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In conversation with Georgie Johnson

Georgie Johnson is an emerging artist based in Wellington who has just had her first ‘official’ gallery show (as she called it) at Brunswick Street Gallery (BSG) in Melbourne Australia. The other first show-ers I have known have been with a local gallery where they have had the support of their friends and often family to help them navigate, or had at least met the gallery staff before opening day.  I caught up with Georgie about the experience of having her first show offshore and her thoughts about how she will move forward with her practise. Meredith Leigh Crowe: Was this your first time visiting Melbourne? Georgie Johnson: Yeah, I have been to Australia before, but never Melbourne, so it was a bit of an adventure. M: How did you come to show with BSG? G: I’ve shown before but it was in more causal locations and set ups.  This is my first official gig with a gallery which was a pretty cool thing! I’ve been doing a few commissioned pieces recently and selling to people overseas, and …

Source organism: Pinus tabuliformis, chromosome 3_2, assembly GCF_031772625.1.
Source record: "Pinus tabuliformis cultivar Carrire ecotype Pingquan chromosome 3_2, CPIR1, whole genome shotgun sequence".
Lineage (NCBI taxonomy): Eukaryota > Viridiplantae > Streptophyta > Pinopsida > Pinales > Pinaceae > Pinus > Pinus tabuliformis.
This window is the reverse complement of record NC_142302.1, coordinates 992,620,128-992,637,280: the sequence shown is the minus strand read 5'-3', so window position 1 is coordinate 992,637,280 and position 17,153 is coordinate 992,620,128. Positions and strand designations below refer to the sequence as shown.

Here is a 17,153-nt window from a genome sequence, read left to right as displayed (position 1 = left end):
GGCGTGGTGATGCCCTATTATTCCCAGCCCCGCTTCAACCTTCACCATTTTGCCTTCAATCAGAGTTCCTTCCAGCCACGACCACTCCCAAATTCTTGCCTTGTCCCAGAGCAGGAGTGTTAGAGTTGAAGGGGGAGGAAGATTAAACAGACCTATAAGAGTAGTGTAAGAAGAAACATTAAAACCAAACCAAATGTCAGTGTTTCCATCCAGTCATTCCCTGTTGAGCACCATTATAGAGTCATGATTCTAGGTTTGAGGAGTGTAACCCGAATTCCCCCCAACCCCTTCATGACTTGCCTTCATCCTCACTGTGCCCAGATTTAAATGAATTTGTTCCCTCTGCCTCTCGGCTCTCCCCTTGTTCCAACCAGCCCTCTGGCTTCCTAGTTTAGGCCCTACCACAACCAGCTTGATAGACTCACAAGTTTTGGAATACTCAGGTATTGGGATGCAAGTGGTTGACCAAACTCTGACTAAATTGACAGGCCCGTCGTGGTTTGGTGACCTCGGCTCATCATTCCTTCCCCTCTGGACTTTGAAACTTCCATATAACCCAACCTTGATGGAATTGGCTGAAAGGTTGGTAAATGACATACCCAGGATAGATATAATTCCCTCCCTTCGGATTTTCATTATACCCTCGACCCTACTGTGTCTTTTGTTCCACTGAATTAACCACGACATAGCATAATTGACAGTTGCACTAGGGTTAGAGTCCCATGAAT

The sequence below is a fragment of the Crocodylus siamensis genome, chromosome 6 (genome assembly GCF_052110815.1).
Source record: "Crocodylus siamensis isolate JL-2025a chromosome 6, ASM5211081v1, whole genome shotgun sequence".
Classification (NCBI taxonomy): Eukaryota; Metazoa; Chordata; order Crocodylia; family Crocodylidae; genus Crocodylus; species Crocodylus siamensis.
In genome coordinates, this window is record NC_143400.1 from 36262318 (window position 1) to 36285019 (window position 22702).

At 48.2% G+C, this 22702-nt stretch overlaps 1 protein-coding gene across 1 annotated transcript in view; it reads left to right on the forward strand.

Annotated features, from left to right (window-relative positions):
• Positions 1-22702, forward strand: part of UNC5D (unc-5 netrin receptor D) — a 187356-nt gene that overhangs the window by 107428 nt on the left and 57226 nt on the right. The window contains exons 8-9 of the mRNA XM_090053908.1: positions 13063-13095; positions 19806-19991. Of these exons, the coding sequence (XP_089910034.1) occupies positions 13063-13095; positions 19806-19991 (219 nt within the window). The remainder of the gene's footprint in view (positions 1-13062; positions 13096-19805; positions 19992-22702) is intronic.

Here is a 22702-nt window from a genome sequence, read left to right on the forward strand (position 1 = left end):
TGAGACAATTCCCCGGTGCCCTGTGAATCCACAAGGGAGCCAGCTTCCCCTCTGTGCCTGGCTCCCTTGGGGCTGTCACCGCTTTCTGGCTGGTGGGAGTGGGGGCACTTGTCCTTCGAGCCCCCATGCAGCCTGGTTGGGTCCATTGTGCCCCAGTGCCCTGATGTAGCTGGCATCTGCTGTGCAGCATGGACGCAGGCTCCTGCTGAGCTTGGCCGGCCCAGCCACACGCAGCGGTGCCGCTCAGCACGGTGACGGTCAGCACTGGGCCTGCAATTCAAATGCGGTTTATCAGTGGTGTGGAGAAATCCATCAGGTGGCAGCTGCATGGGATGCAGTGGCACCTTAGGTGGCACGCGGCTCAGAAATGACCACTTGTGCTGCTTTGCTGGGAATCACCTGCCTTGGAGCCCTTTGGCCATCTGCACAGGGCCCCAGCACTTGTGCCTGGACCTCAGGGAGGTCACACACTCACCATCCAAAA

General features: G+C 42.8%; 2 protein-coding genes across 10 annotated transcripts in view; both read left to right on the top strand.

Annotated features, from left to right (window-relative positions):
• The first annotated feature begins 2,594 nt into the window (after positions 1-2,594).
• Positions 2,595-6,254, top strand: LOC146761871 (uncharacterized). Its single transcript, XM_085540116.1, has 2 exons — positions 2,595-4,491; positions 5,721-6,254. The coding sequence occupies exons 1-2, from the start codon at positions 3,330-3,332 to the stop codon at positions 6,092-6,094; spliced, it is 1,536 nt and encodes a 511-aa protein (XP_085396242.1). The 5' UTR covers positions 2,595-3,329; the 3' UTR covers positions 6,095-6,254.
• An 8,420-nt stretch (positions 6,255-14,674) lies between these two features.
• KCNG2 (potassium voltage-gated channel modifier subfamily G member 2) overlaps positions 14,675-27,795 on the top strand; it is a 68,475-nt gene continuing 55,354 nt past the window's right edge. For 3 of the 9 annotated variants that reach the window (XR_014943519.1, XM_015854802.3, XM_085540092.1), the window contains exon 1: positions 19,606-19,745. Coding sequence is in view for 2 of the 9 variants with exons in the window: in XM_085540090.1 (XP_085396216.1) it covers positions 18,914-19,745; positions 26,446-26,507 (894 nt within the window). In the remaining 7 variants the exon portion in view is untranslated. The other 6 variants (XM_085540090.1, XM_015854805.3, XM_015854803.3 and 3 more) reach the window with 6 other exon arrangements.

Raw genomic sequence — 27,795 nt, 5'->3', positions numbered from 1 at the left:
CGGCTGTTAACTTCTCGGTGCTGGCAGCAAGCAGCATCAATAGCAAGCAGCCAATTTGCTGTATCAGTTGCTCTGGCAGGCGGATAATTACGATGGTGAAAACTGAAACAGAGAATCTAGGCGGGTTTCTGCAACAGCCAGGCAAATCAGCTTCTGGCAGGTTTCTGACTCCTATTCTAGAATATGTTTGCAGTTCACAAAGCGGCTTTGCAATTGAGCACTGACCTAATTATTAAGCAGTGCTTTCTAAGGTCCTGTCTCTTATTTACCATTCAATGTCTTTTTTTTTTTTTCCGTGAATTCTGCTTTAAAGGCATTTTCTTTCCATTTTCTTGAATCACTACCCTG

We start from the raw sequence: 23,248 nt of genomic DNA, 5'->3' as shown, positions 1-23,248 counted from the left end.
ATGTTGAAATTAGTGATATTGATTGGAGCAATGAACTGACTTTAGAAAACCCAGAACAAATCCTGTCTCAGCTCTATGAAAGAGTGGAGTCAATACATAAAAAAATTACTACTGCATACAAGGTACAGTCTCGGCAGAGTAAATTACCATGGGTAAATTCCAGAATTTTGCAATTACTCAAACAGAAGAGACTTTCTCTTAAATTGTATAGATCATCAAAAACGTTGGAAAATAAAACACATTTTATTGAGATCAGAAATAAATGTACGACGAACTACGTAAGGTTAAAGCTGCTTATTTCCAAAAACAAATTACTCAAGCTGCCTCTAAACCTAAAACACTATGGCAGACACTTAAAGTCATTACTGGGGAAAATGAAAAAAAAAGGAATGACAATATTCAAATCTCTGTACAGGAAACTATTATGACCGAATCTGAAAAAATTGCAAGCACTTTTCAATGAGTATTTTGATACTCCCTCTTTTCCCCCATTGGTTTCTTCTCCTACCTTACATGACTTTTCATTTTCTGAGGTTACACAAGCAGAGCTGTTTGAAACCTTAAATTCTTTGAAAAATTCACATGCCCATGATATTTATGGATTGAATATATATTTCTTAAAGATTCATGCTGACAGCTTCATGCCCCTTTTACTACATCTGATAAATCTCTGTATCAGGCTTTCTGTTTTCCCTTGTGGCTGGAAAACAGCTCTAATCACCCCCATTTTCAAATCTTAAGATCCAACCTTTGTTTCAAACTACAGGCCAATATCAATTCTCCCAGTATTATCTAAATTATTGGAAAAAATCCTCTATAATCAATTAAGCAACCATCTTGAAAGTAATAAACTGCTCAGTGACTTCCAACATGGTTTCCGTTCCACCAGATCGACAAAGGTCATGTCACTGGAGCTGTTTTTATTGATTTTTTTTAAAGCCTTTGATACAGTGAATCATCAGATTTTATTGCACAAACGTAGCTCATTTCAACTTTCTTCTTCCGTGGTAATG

Briefly on the Precarity of the Emerging Artist

Precariousness is the new contemporary condition of the emerging artist. Even the very words ‘emerging artist’ — that is towards some sense of stability or establishment within the art world — are words that are now intermingled with the notion of precarity. To be an emerging artist, more often than not, is to be in a state of precariousness, meaning to live with an insecure and unforeseeable future especially through the corrosion of state support systems and privatisation of almost every realm of life. Now emerging artists are increasingly dependent on “something outside themselves, on others, on institutions and on sustained and sustainable environments.”(1)  To be an emerging artist today is to be dependent on many facets of the art world, more so than it ever has been. And because life is already precarious, under the current neoliberal agenda, artistic labor of the emerging artist is increasingly undervalued by the state. The precarity of living itself; the paying of bills, food, rent, power, internet and clothes etc., all impact artistic production. The harder it is to …

Breathing in Beijing at Wallace Gallery